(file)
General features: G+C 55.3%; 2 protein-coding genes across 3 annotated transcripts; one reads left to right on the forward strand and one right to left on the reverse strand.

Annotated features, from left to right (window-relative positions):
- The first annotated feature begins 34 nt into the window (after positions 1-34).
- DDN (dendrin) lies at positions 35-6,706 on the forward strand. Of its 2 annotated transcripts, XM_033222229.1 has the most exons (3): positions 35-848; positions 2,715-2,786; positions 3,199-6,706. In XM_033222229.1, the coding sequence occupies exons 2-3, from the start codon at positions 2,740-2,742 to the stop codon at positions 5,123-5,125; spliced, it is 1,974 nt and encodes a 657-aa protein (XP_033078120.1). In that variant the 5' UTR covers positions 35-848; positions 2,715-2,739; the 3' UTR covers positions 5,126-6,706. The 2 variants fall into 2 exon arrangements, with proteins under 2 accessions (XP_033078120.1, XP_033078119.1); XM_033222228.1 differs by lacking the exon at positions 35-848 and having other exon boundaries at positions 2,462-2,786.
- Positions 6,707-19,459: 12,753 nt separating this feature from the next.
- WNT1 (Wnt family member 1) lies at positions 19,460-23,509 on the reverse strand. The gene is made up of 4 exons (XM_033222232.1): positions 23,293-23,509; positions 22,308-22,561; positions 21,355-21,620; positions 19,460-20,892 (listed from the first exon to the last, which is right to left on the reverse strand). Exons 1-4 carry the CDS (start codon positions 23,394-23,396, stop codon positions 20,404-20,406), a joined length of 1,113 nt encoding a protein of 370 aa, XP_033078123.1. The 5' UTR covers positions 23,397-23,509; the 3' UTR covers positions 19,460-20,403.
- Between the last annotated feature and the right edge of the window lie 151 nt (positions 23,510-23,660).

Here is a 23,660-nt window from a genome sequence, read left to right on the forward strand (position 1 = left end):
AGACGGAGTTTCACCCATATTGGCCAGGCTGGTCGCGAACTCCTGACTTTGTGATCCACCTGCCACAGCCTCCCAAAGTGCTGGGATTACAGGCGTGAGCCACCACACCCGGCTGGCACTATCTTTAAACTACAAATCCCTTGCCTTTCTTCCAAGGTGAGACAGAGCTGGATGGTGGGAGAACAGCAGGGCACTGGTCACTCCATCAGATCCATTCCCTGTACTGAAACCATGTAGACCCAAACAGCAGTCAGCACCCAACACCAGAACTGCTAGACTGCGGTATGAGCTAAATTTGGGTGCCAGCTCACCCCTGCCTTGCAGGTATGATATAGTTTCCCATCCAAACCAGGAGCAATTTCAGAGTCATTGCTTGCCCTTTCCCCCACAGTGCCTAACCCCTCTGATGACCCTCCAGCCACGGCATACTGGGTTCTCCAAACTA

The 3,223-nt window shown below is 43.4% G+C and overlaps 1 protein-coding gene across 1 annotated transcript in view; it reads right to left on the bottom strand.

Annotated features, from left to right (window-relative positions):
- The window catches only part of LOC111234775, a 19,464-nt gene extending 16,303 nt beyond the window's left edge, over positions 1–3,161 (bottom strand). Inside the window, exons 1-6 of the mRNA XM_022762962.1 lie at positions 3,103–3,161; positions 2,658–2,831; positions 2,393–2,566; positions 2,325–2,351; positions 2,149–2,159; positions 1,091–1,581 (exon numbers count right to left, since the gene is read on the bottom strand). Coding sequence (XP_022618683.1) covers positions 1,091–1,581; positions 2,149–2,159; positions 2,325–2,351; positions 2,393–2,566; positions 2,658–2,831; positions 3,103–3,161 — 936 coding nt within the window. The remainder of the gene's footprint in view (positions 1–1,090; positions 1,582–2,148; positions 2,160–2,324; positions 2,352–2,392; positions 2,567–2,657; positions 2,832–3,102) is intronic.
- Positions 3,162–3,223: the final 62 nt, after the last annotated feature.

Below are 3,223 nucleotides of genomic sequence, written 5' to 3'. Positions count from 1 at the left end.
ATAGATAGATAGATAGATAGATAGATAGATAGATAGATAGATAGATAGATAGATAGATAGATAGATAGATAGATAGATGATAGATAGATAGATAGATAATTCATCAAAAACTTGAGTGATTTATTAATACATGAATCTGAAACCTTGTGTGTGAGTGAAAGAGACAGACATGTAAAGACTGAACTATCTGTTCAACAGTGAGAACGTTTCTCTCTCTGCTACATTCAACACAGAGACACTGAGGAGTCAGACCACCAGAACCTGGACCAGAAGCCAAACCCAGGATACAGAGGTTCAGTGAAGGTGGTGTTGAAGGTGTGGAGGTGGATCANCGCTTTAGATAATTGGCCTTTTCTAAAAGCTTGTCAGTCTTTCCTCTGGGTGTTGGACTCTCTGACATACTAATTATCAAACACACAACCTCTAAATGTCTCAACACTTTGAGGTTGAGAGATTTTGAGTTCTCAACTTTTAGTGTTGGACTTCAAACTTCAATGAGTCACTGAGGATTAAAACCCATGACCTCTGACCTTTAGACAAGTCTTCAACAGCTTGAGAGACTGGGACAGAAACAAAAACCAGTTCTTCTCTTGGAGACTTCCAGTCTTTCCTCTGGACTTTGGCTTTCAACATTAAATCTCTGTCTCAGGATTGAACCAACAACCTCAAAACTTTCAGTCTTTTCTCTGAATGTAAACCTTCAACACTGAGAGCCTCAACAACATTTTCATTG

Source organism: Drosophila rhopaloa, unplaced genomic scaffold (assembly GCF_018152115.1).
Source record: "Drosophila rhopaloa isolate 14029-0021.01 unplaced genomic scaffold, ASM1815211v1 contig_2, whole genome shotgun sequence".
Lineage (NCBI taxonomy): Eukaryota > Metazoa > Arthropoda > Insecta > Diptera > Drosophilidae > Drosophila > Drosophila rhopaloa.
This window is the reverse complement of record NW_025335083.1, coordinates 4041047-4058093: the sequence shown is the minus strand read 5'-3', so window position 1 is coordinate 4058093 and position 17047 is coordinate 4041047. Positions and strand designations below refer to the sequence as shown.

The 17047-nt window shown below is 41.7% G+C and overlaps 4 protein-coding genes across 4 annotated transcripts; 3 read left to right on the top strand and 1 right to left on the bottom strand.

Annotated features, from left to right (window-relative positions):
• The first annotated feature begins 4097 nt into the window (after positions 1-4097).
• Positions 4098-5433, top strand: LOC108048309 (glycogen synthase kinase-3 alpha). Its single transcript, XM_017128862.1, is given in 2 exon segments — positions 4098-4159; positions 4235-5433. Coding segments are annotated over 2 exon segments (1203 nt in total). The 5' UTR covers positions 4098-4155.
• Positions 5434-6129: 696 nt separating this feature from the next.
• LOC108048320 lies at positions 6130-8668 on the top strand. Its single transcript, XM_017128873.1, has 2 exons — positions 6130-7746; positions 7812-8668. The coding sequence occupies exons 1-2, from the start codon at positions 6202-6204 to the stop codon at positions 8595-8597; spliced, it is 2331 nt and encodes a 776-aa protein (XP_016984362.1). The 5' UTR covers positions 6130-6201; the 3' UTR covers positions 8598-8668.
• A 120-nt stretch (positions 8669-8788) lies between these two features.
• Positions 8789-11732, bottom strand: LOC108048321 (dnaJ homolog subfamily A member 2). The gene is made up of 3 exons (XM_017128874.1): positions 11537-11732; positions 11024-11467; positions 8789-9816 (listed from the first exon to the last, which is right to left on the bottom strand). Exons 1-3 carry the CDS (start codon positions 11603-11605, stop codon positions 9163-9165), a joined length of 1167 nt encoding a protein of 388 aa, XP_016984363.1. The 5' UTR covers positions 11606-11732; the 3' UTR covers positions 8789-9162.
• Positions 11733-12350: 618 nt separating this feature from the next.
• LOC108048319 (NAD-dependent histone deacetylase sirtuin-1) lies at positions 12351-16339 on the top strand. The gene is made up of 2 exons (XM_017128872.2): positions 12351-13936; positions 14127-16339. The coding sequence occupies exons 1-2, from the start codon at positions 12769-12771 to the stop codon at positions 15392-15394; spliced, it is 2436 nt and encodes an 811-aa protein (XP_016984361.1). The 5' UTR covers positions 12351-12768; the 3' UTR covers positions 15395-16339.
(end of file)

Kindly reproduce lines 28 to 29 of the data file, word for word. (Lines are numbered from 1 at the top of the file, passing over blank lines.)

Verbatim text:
• Positions 11733-12350: 618 nt separating this feature from the next.
• LOC108048319 (NAD-dependent histone deacetylase sirtuin-1) lies at positions 12351-16339 on the top strand. The gene is made up of 2 exons (XM_017128872.2): positions 12351-13936; positions 14127-16339. The coding sequence occupies exons 1-2, from the start codon at positions 12769-12771 to the stop codon at positions 15392-15394; spliced, it is 2436 nt and encodes an 811-aa protein (XP_016984361.1). The 5' UTR covers positions 12351-12768; the 3' UTR covers positions 15395-16339.